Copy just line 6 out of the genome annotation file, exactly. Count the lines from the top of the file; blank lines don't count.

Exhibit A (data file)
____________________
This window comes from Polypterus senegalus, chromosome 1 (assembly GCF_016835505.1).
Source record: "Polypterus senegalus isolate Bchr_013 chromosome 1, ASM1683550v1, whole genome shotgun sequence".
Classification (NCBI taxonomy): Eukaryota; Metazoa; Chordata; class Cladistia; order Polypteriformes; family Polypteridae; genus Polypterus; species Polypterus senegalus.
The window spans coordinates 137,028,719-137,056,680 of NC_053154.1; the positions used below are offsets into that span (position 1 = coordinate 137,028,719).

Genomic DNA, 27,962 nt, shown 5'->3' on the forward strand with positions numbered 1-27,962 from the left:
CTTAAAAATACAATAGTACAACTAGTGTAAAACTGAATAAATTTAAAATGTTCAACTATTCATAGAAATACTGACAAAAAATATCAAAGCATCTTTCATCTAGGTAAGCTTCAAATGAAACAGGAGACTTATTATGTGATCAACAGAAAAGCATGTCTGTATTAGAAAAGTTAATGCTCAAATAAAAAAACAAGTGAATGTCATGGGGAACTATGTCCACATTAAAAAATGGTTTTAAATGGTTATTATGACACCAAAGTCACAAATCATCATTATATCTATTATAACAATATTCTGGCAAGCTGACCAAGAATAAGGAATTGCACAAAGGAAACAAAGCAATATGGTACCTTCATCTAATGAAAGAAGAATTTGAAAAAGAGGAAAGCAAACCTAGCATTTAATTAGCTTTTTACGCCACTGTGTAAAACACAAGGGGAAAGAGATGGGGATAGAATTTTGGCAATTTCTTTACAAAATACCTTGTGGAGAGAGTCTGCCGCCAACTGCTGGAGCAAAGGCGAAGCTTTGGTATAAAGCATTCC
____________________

CTTAAAAATACAATAGTACAACTAGTGTAAAACTGAATAAATTTAAAATGTTCAACTATTCATAGAAATACTGACAAAAAATATCAAAGCATCTTTCATCTAGGTAAGCTTCAAATGAAACAGGAGACTTATTATGTGATCAACAGAAAAGCATGTCTGTATTAGAAAAGTTAATGCTCAAATAAAAAAACAAGTGAATGTCATGGGGAACTATGTCCACATTAAAAAATGGTTTTAAATGGTTATTATGACACCAAAGTCACAAATCATCATTATATCTATTATAACAATATTCTGGCAAGCTGACCAAGAATAAGGAATTGCACAAAGGAAACAAAGCAATATGGTACCTTCATCTAATGAAAGAAGAATTTGAAAAAGAGGAAAGCAAACCTAGCATTTAATTAGCTTTTTACGCCACTGTGTAAAACACAAGGGGAAAGAGATGGGGATAGAATTTTGGCAATTTCTTTACAAAATACCTTGTGGAGAGAGTCTGCCGCCAACTGCTGGAGCAAAGGCGAAGCTTTGGTATAAAGCATTCC